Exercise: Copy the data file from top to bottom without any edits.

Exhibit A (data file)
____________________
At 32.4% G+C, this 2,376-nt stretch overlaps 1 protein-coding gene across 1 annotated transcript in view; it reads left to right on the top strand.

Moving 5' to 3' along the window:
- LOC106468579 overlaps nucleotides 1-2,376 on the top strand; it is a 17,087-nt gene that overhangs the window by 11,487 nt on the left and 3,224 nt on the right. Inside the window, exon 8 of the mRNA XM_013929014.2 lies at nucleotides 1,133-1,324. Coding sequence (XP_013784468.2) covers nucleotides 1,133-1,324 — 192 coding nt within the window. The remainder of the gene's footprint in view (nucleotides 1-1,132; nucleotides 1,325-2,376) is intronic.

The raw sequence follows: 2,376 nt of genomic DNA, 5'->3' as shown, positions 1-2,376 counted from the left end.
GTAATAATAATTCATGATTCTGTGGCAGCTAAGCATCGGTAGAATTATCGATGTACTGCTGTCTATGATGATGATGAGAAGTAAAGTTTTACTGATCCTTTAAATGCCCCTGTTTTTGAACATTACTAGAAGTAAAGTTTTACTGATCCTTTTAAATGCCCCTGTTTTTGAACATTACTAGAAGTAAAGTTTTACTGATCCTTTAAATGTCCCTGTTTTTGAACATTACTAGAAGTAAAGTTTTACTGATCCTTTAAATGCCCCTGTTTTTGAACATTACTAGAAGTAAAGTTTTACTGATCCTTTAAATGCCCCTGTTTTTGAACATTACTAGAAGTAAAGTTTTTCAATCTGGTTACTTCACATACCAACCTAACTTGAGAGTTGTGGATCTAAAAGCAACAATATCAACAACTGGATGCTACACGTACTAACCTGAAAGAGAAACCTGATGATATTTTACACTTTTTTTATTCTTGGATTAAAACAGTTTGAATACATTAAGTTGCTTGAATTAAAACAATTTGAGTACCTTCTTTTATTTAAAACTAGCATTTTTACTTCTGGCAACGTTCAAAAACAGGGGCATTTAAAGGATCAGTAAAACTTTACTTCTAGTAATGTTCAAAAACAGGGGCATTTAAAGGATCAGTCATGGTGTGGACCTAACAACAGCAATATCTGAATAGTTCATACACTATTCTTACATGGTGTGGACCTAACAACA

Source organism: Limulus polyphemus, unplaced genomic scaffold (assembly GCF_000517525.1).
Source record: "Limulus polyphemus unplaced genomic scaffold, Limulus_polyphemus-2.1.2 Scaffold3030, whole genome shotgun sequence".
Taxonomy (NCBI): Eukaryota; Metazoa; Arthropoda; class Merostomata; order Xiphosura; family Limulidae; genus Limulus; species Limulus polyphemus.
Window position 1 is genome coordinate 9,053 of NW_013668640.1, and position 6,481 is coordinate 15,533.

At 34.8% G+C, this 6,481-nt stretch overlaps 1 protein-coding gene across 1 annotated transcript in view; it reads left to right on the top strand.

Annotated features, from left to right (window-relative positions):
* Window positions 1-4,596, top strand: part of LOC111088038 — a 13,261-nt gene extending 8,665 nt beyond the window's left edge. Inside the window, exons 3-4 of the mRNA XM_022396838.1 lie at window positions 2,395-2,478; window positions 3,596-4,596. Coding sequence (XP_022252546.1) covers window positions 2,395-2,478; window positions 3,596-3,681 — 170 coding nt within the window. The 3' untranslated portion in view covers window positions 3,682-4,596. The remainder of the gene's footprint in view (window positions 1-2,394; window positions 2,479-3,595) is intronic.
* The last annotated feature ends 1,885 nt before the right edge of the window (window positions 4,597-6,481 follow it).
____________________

At 32.4% G+C, this 2,376-nt stretch overlaps 1 protein-coding gene across 1 annotated transcript in view; it reads left to right on the top strand.

Moving 5' to 3' along the window:
- LOC106468579 overlaps nucleotides 1-2,376 on the top strand; it is a 17,087-nt gene that overhangs the window by 11,487 nt on the left and 3,224 nt on the right. Inside the window, exon 8 of the mRNA XM_013929014.2 lies at nucleotides 1,133-1,324. Coding sequence (XP_013784468.2) covers nucleotides 1,133-1,324 — 192 coding nt within the window. The remainder of the gene's footprint in view (nucleotides 1-1,132; nucleotides 1,325-2,376) is intronic.

The raw sequence follows: 2,376 nt of genomic DNA, 5'->3' as shown, positions 1-2,376 counted from the left end.
GTAATAATAATTCATGATTCTGTGGCAGCTAAGCATCGGTAGAATTATCGATGTACTGCTGTCTATGATGATGATGAGAAGTAAAGTTTTACTGATCCTTTAAATGCCCCTGTTTTTGAACATTACTAGAAGTAAAGTTTTACTGATCCTTTTAAATGCCCCTGTTTTTGAACATTACTAGAAGTAAAGTTTTACTGATCCTTTAAATGTCCCTGTTTTTGAACATTACTAGAAGTAAAGTTTTACTGATCCTTTAAATGCCCCTGTTTTTGAACATTACTAGAAGTAAAGTTTTACTGATCCTTTAAATGCCCCTGTTTTTGAACATTACTAGAAGTAAAGTTTTTCAATCTGGTTACTTCACATACCAACCTAACTTGAGAGTTGTGGATCTAAAAGCAACAATATCAACAACTGGATGCTACACGTACTAACCTGAAAGAGAAACCTGATGATATTTTACACTTTTTTTATTCTTGGATTAAAACAGTTTGAATACATTAAGTTGCTTGAATTAAAACAATTTGAGTACCTTCTTTTATTTAAAACTAGCATTTTTACTTCTGGCAACGTTCAAAAACAGGGGCATTTAAAGGATCAGTAAAACTTTACTTCTAGTAATGTTCAAAAACAGGGGCATTTAAAGGATCAGTCATGGTGTGGACCTAACAACAGCAATATCTGAATAGTTCATACACTATTCTTACATGGTGTGGACCTAACAACA

Source organism: Limulus polyphemus, unplaced genomic scaffold (assembly GCF_000517525.1).
Source record: "Limulus polyphemus unplaced genomic scaffold, Limulus_polyphemus-2.1.2 Scaffold3030, whole genome shotgun sequence".
Taxonomy (NCBI): Eukaryota; Metazoa; Arthropoda; class Merostomata; order Xiphosura; family Limulidae; genus Limulus; species Limulus polyphemus.
Window position 1 is genome coordinate 9,053 of NW_013668640.1, and position 6,481 is coordinate 15,533.

At 34.8% G+C, this 6,481-nt stretch overlaps 1 protein-coding gene across 1 annotated transcript in view; it reads left to right on the top strand.

Annotated features, from left to right (window-relative positions):
* Window positions 1-4,596, top strand: part of LOC111088038 — a 13,261-nt gene extending 8,665 nt beyond the window's left edge. Inside the window, exons 3-4 of the mRNA XM_022396838.1 lie at window positions 2,395-2,478; window positions 3,596-4,596. Coding sequence (XP_022252546.1) covers window positions 2,395-2,478; window positions 3,596-3,681 — 170 coding nt within the window. The 3' untranslated portion in view covers window positions 3,682-4,596. The remainder of the gene's footprint in view (window positions 1-2,394; window positions 2,479-3,595) is intronic.
* The last annotated feature ends 1,885 nt before the right edge of the window (window positions 4,597-6,481 follow it).